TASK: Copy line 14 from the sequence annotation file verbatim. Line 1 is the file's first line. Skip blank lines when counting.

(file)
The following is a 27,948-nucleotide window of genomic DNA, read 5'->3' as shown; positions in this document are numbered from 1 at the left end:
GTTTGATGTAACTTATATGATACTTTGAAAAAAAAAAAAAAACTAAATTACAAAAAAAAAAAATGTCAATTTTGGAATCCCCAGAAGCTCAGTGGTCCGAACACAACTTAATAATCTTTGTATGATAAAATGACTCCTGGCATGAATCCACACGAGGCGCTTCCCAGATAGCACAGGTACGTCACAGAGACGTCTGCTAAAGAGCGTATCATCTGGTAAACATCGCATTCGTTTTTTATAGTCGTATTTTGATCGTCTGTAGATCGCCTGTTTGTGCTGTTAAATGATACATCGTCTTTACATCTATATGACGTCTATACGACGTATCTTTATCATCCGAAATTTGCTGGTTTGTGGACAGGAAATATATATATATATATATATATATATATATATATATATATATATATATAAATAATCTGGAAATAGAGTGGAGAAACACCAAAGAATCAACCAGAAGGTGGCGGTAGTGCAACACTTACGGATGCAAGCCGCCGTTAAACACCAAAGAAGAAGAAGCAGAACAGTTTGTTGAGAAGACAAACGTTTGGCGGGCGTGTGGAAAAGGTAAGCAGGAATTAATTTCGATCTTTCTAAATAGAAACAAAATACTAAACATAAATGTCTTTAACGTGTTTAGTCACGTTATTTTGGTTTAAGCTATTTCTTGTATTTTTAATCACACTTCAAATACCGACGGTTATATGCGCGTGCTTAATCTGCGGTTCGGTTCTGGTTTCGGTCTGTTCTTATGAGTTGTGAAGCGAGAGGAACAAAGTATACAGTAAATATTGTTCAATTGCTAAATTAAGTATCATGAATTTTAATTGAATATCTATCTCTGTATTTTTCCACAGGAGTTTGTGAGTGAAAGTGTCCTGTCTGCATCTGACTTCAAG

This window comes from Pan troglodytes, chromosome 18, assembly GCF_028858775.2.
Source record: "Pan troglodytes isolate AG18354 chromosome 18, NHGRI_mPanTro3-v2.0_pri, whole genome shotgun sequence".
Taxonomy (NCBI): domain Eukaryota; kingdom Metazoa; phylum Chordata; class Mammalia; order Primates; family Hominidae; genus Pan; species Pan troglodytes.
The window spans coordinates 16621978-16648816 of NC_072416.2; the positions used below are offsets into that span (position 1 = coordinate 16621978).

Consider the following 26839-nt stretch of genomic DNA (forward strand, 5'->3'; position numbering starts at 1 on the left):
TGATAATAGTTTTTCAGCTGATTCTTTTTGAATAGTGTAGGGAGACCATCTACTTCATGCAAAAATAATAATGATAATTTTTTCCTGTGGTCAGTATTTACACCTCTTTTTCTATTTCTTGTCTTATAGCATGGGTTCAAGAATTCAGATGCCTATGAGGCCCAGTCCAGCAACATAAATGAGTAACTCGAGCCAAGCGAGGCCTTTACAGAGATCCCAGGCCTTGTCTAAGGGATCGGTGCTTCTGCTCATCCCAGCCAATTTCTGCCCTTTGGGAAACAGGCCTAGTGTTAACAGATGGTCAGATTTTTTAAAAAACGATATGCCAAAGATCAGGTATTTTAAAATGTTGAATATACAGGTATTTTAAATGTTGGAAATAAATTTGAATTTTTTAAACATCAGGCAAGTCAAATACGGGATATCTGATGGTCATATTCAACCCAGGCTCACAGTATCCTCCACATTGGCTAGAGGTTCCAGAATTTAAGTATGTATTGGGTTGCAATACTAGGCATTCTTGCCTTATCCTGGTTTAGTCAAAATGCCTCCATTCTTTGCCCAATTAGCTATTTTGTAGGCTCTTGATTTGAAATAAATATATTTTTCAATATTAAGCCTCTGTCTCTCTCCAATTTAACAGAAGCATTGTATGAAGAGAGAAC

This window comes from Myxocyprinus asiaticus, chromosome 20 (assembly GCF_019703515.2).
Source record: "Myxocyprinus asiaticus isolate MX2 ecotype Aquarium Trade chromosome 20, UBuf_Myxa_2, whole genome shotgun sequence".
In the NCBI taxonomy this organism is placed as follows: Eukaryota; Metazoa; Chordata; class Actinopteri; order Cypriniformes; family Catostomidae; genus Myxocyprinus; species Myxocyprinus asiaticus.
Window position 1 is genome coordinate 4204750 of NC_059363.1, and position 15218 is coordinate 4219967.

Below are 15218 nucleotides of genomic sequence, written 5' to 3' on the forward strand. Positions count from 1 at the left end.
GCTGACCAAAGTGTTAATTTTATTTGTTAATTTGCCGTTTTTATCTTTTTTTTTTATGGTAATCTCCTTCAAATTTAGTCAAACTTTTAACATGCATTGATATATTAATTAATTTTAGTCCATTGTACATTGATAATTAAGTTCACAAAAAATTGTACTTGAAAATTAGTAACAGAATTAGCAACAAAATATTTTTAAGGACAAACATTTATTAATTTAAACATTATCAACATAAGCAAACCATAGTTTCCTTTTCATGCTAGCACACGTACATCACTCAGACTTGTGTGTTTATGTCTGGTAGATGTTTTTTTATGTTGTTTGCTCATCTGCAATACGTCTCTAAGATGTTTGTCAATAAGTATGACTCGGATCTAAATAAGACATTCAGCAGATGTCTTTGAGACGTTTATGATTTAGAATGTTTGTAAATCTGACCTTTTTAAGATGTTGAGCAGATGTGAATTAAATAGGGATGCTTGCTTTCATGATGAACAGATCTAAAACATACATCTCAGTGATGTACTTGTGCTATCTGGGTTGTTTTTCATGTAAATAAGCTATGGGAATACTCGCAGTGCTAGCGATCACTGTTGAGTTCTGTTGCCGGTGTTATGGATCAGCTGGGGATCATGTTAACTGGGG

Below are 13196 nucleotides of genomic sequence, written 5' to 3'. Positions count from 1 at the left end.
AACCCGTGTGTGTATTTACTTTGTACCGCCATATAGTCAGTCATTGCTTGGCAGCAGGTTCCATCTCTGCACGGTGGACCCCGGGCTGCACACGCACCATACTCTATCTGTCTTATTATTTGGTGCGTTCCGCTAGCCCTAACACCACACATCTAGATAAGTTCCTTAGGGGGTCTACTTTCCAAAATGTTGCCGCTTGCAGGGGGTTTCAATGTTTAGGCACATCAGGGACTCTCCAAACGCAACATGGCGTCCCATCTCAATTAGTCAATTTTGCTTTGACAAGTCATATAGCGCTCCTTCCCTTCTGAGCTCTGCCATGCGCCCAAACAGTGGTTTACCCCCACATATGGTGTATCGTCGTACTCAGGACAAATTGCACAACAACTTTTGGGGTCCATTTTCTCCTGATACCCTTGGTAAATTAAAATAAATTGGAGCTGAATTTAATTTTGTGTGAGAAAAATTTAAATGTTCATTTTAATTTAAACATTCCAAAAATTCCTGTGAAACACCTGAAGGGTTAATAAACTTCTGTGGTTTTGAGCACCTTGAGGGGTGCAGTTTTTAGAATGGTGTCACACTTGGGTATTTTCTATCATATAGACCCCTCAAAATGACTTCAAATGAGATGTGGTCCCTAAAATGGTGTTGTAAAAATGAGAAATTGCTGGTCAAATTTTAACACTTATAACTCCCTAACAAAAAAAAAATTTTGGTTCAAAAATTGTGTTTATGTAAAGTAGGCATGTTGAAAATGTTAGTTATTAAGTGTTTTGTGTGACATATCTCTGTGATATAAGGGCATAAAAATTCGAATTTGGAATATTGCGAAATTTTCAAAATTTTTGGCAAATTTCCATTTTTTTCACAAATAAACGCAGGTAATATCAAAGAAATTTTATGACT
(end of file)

GCTGACCAAAGTGTTAATTTTATTTGTTAATTTGCCGTTTTTATCTTTTTTTTTTATGGTAATCTCCTTCAAATTTAGTCAAACTTTTAACATGCATTGATATATTAATTAATTTTAGTCCATTGTACATTGATAATTAAGTTCACAAAAAATTGTACTTGAAAATTAGTAACAGAATTAGCAACAAAATATTTTTAAGGACAAACATTTATTAATTTAAACATTATCAACATAAGCAAACCATAGTTTCCTTTTCATGCTAGCACACGTACATCACTCAGACTTGTGTGTTTATGTCTGGTAGATGTTTTTTTATGTTGTTTGCTCATCTGCAATACGTCTCTAAGATGTTTGTCAATAAGTATGACTCGGATCTAAATAAGACATTCAGCAGATGTCTTTGAGACGTTTATGATTTAGAATGTTTGTAAATCTGACCTTTTTAAGATGTTGAGCAGATGTGAATTAAATAGGGATGCTTGCTTTCATGATGAACAGATCTAAAACATACATCTCAGTGATGTACTTGTGCTATCTGGGTTGTTTTTCATGTAAATAAGCTATGGGAATACTCGCAGTGCTAGCGATCACTGTTGAGTTCTGTTGCCGGTGTTATGGATCAGCTGGGGATCATGTTAACTGGGG